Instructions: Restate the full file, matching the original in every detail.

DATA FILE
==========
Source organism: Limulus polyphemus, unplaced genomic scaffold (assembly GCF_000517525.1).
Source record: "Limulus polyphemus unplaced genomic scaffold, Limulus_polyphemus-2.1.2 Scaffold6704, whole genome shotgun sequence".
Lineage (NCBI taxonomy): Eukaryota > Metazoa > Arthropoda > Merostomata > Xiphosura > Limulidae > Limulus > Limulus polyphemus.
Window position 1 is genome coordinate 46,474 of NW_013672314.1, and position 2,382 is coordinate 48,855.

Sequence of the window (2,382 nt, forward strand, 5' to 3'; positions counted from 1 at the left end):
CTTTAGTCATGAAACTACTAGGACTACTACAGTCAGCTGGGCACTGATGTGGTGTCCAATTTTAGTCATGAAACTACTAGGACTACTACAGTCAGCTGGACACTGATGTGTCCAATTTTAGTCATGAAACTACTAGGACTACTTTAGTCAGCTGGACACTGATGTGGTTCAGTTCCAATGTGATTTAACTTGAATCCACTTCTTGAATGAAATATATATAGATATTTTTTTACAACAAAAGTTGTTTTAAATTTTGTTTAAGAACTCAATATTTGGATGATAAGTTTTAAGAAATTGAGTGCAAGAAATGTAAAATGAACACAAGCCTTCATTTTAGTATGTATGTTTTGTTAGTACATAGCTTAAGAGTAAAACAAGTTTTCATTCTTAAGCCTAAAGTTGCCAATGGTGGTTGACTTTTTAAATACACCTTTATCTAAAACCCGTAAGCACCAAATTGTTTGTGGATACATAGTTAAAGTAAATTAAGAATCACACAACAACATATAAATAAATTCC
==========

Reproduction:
Source organism: Limulus polyphemus, unplaced genomic scaffold (assembly GCF_000517525.1).
Source record: "Limulus polyphemus unplaced genomic scaffold, Limulus_polyphemus-2.1.2 Scaffold6704, whole genome shotgun sequence".
Lineage (NCBI taxonomy): Eukaryota > Metazoa > Arthropoda > Merostomata > Xiphosura > Limulidae > Limulus > Limulus polyphemus.
Window position 1 is genome coordinate 46,474 of NW_013672314.1, and position 2,382 is coordinate 48,855.

Sequence of the window (2,382 nt, forward strand, 5' to 3'; positions counted from 1 at the left end):
CTTTAGTCATGAAACTACTAGGACTACTACAGTCAGCTGGGCACTGATGTGGTGTCCAATTTTAGTCATGAAACTACTAGGACTACTACAGTCAGCTGGACACTGATGTGTCCAATTTTAGTCATGAAACTACTAGGACTACTTTAGTCAGCTGGACACTGATGTGGTTCAGTTCCAATGTGATTTAACTTGAATCCACTTCTTGAATGAAATATATATAGATATTTTTTTACAACAAAAGTTGTTTTAAATTTTGTTTAAGAACTCAATATTTGGATGATAAGTTTTAAGAAATTGAGTGCAAGAAATGTAAAATGAACACAAGCCTTCATTTTAGTATGTATGTTTTGTTAGTACATAGCTTAAGAGTAAAACAAGTTTTCATTCTTAAGCCTAAAGTTGCCAATGGTGGTTGACTTTTTAAATACACCTTTATCTAAAACCCGTAAGCACCAAATTGTTTGTGGATACATAGTTAAAGTAAATTAAGAATCACACAACAACATATAAATAAATTCC